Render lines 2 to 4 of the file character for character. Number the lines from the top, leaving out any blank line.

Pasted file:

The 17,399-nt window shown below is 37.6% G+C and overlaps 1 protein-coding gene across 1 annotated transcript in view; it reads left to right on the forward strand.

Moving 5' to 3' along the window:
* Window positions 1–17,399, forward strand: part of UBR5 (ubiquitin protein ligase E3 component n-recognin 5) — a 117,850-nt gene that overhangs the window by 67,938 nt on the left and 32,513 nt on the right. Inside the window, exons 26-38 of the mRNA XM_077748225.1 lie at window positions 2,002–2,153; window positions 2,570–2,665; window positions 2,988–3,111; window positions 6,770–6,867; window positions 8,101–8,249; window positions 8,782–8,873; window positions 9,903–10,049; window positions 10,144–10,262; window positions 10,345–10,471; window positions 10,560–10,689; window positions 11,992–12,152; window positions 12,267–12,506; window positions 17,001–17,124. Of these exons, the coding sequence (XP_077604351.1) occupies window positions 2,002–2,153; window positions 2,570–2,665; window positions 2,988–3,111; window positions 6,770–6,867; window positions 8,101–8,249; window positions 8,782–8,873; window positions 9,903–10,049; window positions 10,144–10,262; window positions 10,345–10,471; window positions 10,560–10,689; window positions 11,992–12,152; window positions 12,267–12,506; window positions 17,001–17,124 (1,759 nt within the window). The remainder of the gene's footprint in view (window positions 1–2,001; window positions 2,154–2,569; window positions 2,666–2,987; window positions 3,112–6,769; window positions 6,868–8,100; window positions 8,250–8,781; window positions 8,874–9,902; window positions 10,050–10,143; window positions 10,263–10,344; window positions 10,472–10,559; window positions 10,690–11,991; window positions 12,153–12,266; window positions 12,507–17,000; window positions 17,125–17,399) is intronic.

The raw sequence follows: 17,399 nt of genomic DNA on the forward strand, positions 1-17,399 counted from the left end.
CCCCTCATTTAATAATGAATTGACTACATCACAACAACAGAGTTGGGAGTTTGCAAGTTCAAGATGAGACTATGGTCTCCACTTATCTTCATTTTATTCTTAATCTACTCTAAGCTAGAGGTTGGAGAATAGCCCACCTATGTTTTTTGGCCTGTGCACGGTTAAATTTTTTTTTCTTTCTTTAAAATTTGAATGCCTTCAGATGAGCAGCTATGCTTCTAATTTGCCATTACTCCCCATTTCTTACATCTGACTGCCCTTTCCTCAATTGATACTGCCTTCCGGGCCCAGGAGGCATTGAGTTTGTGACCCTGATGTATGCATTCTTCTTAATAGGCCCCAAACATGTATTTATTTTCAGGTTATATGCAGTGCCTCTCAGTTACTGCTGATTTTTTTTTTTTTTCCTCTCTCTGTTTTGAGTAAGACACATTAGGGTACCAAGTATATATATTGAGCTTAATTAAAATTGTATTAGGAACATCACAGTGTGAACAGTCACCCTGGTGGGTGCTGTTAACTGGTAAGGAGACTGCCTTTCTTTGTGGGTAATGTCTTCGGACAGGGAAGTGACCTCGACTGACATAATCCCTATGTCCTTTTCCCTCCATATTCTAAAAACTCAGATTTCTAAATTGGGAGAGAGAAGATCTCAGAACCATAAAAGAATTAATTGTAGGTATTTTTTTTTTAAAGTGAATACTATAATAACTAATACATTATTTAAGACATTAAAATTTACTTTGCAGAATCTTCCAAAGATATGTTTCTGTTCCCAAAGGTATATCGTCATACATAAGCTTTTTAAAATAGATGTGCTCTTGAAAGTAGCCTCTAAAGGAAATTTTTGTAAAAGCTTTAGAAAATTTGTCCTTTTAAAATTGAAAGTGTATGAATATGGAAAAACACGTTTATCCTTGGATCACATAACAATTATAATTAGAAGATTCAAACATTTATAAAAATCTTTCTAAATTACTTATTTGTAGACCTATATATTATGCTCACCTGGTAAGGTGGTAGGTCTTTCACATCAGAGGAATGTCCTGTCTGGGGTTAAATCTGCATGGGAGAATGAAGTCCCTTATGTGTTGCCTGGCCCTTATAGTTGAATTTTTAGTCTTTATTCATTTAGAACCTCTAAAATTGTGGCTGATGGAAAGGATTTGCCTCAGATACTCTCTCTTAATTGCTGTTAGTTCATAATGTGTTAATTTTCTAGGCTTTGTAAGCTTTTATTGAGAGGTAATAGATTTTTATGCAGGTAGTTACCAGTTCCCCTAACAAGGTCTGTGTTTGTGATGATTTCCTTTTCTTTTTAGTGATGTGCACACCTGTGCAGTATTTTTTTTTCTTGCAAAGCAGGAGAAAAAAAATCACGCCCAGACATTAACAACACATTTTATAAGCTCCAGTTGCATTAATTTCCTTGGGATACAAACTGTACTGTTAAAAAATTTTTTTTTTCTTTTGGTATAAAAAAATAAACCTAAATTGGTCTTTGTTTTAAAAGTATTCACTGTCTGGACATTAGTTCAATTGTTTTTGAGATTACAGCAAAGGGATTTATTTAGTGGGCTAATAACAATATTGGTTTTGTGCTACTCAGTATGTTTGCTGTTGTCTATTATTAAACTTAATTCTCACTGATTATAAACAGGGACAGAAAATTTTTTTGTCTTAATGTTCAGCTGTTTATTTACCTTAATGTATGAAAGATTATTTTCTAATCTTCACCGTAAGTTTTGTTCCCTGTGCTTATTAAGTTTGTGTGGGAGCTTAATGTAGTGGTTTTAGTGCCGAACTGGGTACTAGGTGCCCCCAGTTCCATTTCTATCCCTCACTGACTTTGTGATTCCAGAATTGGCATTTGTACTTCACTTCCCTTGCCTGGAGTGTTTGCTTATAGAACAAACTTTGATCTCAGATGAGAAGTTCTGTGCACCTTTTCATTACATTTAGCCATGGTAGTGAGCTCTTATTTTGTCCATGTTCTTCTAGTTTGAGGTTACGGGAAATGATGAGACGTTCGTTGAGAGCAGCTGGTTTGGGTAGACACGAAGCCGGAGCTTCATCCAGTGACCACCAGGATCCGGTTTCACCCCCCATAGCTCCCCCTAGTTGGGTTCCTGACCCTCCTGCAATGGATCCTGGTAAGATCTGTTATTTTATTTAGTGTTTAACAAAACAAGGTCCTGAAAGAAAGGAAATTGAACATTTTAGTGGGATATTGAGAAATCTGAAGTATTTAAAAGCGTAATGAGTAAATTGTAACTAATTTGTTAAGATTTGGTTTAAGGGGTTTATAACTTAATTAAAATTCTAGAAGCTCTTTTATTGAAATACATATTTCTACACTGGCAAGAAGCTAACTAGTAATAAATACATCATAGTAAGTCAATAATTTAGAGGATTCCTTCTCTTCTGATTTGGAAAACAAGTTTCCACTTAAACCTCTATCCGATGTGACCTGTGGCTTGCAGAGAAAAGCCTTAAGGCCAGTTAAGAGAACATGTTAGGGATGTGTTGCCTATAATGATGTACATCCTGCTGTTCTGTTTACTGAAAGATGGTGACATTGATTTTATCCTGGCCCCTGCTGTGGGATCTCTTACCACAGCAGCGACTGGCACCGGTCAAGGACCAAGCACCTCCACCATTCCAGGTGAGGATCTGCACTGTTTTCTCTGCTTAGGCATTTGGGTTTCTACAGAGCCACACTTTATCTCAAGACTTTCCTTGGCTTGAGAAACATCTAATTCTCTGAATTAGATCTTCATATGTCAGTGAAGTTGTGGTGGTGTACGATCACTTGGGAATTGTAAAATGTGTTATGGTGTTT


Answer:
Moving 5' to 3' along the window:
* Window positions 1–17,399, forward strand: part of UBR5 (ubiquitin protein ligase E3 component n-recognin 5) — a 117,850-nt gene that overhangs the window by 67,938 nt on the left and 32,513 nt on the right. Inside the window, exons 26-38 of the mRNA XM_077748225.1 lie at window positions 2,002–2,153; window positions 2,570–2,665; window positions 2,988–3,111; window positions 6,770–6,867; window positions 8,101–8,249; window positions 8,782–8,873; window positions 9,903–10,049; window positions 10,144–10,262; window positions 10,345–10,471; window positions 10,560–10,689; window positions 11,992–12,152; window positions 12,267–12,506; window positions 17,001–17,124. Of these exons, the coding sequence (XP_077604351.1) occupies window positions 2,002–2,153; window positions 2,570–2,665; window positions 2,988–3,111; window positions 6,770–6,867; window positions 8,101–8,249; window positions 8,782–8,873; window positions 9,903–10,049; window positions 10,144–10,262; window positions 10,345–10,471; window positions 10,560–10,689; window positions 11,992–12,152; window positions 12,267–12,506; window positions 17,001–17,124 (1,759 nt within the window). The remainder of the gene's footprint in view (window positions 1–2,001; window positions 2,154–2,569; window positions 2,666–2,987; window positions 3,112–6,769; window positions 6,868–8,100; window positions 8,250–8,781; window positions 8,874–9,902; window positions 10,050–10,143; window positions 10,263–10,344; window positions 10,472–10,559; window positions 10,690–11,991; window positions 12,153–12,266; window positions 12,507–17,000; window positions 17,125–17,399) is intronic.

The raw sequence follows: 17,399 nt of genomic DNA on the forward strand, positions 1-17,399 counted from the left end.